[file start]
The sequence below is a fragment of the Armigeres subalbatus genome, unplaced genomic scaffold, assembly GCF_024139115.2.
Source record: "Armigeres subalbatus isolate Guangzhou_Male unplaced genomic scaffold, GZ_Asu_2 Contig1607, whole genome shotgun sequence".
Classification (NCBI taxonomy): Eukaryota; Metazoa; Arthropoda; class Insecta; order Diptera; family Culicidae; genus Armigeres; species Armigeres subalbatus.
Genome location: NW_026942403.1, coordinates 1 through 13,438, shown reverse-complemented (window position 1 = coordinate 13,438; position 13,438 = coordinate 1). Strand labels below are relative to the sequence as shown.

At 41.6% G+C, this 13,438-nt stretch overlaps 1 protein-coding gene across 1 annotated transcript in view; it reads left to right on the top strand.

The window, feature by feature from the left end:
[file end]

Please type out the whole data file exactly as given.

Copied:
The sequence below is a fragment of the Armigeres subalbatus genome, unplaced genomic scaffold, assembly GCF_024139115.2.
Source record: "Armigeres subalbatus isolate Guangzhou_Male unplaced genomic scaffold, GZ_Asu_2 Contig1607, whole genome shotgun sequence".
Classification (NCBI taxonomy): Eukaryota; Metazoa; Arthropoda; class Insecta; order Diptera; family Culicidae; genus Armigeres; species Armigeres subalbatus.
Genome location: NW_026942403.1, coordinates 1 through 13,438, shown reverse-complemented (window position 1 = coordinate 13,438; position 13,438 = coordinate 1). Strand labels below are relative to the sequence as shown.

At 41.6% G+C, this 13,438-nt stretch overlaps 1 protein-coding gene across 1 annotated transcript in view; it reads left to right on the top strand.

The window, feature by feature from the left end: